ST. GEORGE — Dixie State University and the DOCUTAH International Documentary Film Festival announced the festival’s 2015 lineup Sunday. The festival, now in its sixth season, receives submissions from all over the world with topics ranging from serious to hilarious.
Trailers for 75 of the 77 films accepted into the festival can be viewed through the DOCUTAH website.
The films accepted for the festival this year include subjects as diverse as “#Chicago Girl – Social Media Takes on a Dictator,” the story of an American teenage girl armed only with Facebook, Twitter, Skype and camera phones using social media to coordinate the revolution in Syria, to lighter fare such as “BOUNCE,” which traces the history of the ball and removes the audience from the scandals and commercialism of today’s sports world to uncover the reasons humans have played ball throughout the centuries.
(story continues below)
Trailer for “BOUNCE” courtesy of DOCUTAH, St. George News
“Our films this year are filled with colorful characters, exotic locations and stories which are at times compelling, amazing, quirky and riveting. There really is something for everyone,” said Phil Tuckett, artistic director for DOCUTAH, associate professor and the director of the center for media innovation at the DSU media center.
“Submissions came in from 39 states and 31 countries, and the quality of production rivals any theatrical release,” Tuckett said. “The variety of subjects will bring audiences to places they have never known and allow them to experience a wide range of emotions from tears to laughter.”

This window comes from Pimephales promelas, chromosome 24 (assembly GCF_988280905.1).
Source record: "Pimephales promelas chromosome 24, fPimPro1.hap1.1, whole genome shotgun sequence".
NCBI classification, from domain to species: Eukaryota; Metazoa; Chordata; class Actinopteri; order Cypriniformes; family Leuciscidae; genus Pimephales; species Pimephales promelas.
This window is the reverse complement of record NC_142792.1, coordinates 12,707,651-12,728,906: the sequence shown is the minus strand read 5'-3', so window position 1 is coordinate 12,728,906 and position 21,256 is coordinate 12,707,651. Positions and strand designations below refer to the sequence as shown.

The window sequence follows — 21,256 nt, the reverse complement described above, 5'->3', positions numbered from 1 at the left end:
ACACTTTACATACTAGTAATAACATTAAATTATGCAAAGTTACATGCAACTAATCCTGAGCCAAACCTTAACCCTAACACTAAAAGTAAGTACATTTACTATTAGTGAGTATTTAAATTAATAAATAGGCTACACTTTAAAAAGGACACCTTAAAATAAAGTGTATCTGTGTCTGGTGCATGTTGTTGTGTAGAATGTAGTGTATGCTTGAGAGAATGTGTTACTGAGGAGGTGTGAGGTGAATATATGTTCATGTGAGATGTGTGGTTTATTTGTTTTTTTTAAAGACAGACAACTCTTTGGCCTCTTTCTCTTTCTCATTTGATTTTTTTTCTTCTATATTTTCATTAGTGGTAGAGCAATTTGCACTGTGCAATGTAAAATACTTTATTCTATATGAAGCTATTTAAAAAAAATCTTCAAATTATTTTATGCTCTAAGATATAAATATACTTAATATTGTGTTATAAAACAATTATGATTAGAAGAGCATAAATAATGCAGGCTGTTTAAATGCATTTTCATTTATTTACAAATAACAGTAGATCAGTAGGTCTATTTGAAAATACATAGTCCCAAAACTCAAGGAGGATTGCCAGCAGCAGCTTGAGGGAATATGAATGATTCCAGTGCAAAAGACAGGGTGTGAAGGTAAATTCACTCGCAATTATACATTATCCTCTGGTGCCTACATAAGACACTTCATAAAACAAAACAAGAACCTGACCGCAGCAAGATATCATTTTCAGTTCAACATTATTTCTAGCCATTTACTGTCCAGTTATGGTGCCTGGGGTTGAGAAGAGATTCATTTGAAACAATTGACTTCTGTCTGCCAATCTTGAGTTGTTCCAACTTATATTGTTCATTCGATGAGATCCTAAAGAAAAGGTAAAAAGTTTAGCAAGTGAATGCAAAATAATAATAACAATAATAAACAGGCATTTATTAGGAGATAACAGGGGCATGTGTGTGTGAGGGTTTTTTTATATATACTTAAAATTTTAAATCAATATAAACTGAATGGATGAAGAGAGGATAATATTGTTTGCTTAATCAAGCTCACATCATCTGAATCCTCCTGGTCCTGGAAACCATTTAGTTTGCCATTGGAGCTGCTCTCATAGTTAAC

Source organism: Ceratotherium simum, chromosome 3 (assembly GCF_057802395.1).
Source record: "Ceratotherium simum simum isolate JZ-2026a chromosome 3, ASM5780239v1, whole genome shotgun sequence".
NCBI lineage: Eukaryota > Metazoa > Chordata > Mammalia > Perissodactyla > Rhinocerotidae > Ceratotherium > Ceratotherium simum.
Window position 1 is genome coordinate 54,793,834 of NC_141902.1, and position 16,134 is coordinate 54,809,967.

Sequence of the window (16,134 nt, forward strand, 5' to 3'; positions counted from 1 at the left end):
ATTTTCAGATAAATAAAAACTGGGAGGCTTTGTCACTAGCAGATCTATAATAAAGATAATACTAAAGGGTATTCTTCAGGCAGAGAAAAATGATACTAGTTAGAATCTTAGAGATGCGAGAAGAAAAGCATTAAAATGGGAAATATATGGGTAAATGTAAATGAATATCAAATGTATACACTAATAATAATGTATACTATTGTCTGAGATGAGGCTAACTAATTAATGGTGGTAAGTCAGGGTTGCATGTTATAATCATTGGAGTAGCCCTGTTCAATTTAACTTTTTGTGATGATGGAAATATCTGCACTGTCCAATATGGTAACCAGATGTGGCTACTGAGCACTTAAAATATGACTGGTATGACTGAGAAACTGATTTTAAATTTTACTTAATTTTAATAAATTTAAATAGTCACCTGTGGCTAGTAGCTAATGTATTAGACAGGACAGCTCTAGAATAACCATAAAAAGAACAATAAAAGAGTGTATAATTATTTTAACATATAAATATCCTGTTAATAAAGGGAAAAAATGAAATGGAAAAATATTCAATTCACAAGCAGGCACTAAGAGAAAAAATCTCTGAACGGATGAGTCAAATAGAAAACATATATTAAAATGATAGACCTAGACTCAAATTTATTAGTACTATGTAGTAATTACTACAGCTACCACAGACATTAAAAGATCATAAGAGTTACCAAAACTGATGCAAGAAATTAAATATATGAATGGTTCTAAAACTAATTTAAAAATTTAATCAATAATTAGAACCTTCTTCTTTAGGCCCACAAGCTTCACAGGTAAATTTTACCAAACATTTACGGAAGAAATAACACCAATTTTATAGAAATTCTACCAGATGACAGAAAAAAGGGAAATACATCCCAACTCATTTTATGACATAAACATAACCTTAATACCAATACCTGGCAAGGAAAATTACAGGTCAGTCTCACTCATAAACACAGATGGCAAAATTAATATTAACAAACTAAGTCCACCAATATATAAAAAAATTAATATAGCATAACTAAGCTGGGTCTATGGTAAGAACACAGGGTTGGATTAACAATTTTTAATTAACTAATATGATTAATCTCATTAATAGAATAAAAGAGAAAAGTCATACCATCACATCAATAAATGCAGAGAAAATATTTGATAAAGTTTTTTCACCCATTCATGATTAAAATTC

In 2015, DOCUTAH received over 400 submissions, and the 77 films chosen for the festival include eight from students, who reveal remarkable talent and insight.
DOCUTAH is unique not only because it is a pure documentary festival, but also because it is university-supported, which allows both visitors and students to have easy access to this art form.
“What really strikes us about the submissions this year was the diversity — cultural, national, regional, topical, informational — and how often stories of people from one era or region can relate to the lives of others far away or far removed,” said Jeffery Jarvis, dean of the school of visual and performing arts at DSU.
“Independent documentary films inspire audiences by providing a global connection to the universal human experience,” Jarvis said. “DOCUTAH brings together independent filmmakers, aspiring film students, citizens of the world and the Southern Utah community in an educational setting on the campus of Dixie State University. We believe that this sixth year of the DOCUTAH festival is the best we have ever presented.”
This year, the film festival will be held at Dixie State University. The festival runs from Sept. 8-12 and includes filmmaker chats, seminars and gala events, all within the beautiful scenery of Southern Utah’s red rock country.
In 2015, the festival has launched a newly designed website to do justice to the quality of the films and events included in DOCUTAH, and to offer visitors a better experience.
DOCUTAH’s mission is to inspire a global connection through independent documentary films and intellectual discussions. DOCUTAH strives to enhance the education of independent filmmakers, aspiring film students, citizens of the world and the community.
DOCUTAH is one of the few university-sponsored film festivals in the U.S. It is an international pure documentary film festival. As part of Dixie State University’s academic component, DOCUTAH also offers master class seminars and filmmaker panels where student, amateur and professional filmmakers can discuss and advance their skills in the art of filmmaking.
- DOCUTAH website
- DOCUTAH audience favorites, bonus films; Saturday screening schedule – 2014
- Why we tell stories; insights from DOCUTAH filmmakers – 2014
- Luau benefits Pacific Islander students; DocUtah film screening – 2014